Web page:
Mixed reaction to Jindal's position on oral contraceptives
New Orleans, La. — Reaction is mixed to Governor Bobby Jindal's stance on birth control pills.
In an op-ed in the Wall Street Journal, Jindal wrote that oral contraceptives should be available over the counter without a prescription. That has drawn criticism from the Catholic Church.
In the newspaper opinion article "The End of Birth-Control Politics," Jindal wrote, "As a conservative Republican, I believe that we have been stupid to let the Democrats demagogue the contraceptives issue and pretend, during debates about health-care insurance, that Republicans are somehow against birth control. It's a disingenuous political argument they make."
"This is a political calculation on the governor's part that Republicans have a problem with women in general and with unmarried women in particular. A majority of women voted for Obama in the last election," said UNO political scientist Ed Chervenak.
Jindal said in the op-ed that he agrees with the American College of Obstetricians and Gynecologists, which announced its support recently for having oral contraceptives sold over the counter without a prescription.
On the streets of New Orleans, women had differing views.
"I believe certain ones should be, yes, there should be easy access to anyone who needs them," said June Pennick.
"There's two perspectives. I mean, it depends on whether or not young adults or young ladies have children and keep that under control. Or the other perspective is, if they're not healthy enough to, you're going to cause yourself a problem, so it's not that simple," said Angie Wulff.
Dr. Amber Naresh of Tulane's OB-GYN Department addressed the issue.
"When I first heard that the American College of OB-GYN recommended that birth control pills should be available over the counter, I was initially concerned because birth control pills do come with certain risks," Dr. Naresh stated.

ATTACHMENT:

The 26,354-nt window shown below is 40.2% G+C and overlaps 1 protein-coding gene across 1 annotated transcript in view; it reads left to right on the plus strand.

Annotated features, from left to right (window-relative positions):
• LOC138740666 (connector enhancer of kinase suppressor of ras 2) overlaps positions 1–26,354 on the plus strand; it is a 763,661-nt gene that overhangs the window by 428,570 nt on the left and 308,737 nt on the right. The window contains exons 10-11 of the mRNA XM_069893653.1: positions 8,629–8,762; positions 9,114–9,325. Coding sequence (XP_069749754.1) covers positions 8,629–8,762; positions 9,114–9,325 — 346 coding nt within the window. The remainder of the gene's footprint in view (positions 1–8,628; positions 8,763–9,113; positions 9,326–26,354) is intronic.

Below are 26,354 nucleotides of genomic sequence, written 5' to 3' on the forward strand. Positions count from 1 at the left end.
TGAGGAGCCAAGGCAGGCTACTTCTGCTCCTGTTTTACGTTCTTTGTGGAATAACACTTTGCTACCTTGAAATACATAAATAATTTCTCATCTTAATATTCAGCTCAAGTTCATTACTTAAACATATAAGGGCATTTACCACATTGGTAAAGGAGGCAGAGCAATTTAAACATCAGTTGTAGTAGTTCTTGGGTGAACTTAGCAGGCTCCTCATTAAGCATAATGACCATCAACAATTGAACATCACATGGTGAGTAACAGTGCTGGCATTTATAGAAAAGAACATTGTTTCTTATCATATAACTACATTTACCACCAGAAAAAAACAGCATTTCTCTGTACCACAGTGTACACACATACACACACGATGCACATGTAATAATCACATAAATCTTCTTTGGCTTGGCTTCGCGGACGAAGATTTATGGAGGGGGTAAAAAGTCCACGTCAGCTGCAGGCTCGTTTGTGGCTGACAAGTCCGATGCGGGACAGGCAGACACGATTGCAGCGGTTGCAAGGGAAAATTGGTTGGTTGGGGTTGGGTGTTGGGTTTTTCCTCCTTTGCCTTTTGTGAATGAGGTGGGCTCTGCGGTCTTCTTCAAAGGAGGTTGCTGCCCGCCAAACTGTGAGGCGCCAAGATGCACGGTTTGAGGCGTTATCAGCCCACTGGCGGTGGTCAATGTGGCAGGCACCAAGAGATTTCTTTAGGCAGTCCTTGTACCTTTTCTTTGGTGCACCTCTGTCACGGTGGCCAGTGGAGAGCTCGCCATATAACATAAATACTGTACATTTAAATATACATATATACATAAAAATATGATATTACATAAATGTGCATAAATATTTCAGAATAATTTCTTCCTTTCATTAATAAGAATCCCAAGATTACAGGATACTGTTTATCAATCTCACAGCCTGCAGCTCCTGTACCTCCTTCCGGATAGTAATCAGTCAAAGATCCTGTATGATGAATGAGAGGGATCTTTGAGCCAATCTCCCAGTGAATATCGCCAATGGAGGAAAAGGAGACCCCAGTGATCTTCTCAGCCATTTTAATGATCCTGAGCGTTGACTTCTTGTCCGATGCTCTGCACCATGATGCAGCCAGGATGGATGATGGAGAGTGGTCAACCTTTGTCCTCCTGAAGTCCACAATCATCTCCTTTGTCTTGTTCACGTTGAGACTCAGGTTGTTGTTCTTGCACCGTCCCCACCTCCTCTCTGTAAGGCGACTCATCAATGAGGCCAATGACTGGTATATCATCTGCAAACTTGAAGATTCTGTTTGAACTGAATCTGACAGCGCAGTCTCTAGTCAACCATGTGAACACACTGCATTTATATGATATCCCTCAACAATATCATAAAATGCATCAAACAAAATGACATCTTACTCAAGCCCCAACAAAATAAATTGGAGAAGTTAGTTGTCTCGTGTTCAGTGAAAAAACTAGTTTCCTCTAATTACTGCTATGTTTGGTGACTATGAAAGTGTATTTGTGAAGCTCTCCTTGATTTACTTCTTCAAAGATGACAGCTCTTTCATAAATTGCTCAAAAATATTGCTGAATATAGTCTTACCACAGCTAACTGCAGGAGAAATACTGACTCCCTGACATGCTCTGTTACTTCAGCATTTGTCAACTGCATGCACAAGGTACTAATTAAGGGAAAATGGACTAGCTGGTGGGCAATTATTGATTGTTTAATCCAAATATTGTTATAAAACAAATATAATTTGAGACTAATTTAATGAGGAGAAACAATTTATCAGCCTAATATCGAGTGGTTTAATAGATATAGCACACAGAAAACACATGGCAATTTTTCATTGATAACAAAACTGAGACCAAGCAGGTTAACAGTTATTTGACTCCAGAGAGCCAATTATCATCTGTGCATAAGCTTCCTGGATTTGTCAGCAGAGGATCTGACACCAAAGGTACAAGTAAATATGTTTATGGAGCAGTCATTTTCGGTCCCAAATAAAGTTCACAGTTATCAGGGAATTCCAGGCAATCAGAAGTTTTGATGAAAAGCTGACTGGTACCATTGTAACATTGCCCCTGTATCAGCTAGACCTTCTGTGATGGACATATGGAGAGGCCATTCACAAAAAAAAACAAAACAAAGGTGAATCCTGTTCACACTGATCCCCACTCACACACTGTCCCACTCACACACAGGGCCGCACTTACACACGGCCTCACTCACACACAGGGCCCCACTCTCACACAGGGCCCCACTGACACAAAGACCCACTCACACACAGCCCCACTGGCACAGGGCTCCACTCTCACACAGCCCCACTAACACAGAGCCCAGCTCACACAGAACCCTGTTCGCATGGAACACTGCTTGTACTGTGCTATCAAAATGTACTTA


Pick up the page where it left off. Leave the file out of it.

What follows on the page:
But, she said, after further research into the position the organization took, she amended her opinion and now supports the idea.
"There are definitely women who shouldn't take the pill, but there are two points... One is that what the College of OB-GYN recommends is that women or pharmacists use a simple checklist to see whether they have any contra-indications to taking the birth control pill. And that checklist would include things like high blood pressure and certain cancers," she said.
Dr. Naresh says, even if birth control pills eventually become available over the counter, women should see their physician and discussion the use of contraception.
In the opinion article, Jindal stated, "Democrats have wrongly accused Republicans of being against birth control and against allowing people to use it. That's hogwash. But Republicans do want to protect those who have religious beliefs that are opposed to contraception."
Still, the Catholic Church opposes his position.
"We disagree with his stance on this issue. The Catholic Church teaches that the use of birth control and contraception is contrary to church teachings," said Sarah McDonald, spokeswoman for the Archdiocese of New Orleans.
Dr. Chervenak said Jindal's position may rub some people the wrong way in his own political party. "Certainly he's going to get some opposition and some push back on this issue," Chervenak further stated.
But he said Jindal is looking down the road, politically. "The sense is that he is going to run in 2016, so he's positioning himself, trying to broaden republican appeal beyond its base right now," Chervenak said.
Planned Parenthood Gulf Coast issued a statement Friday afternoon in response to Jindal's position:
We agree with Governor Jindal that access to birth control should not be a political issue. Ensuring access to basic, preventive health care including birth control is a top priority for Planned Parenthood.
As the nation's leading women's health care provider and advocate, Planned Parenthood knows firsthand how critical the birth control benefit is for women and families, not just for their health but also for their pocketbooks.
Fortunately, the preventive benefits of the Affordable Care will help ease the struggle of deciding whether to pay for birth control or pay for textbooks, groceries, or gas for the car.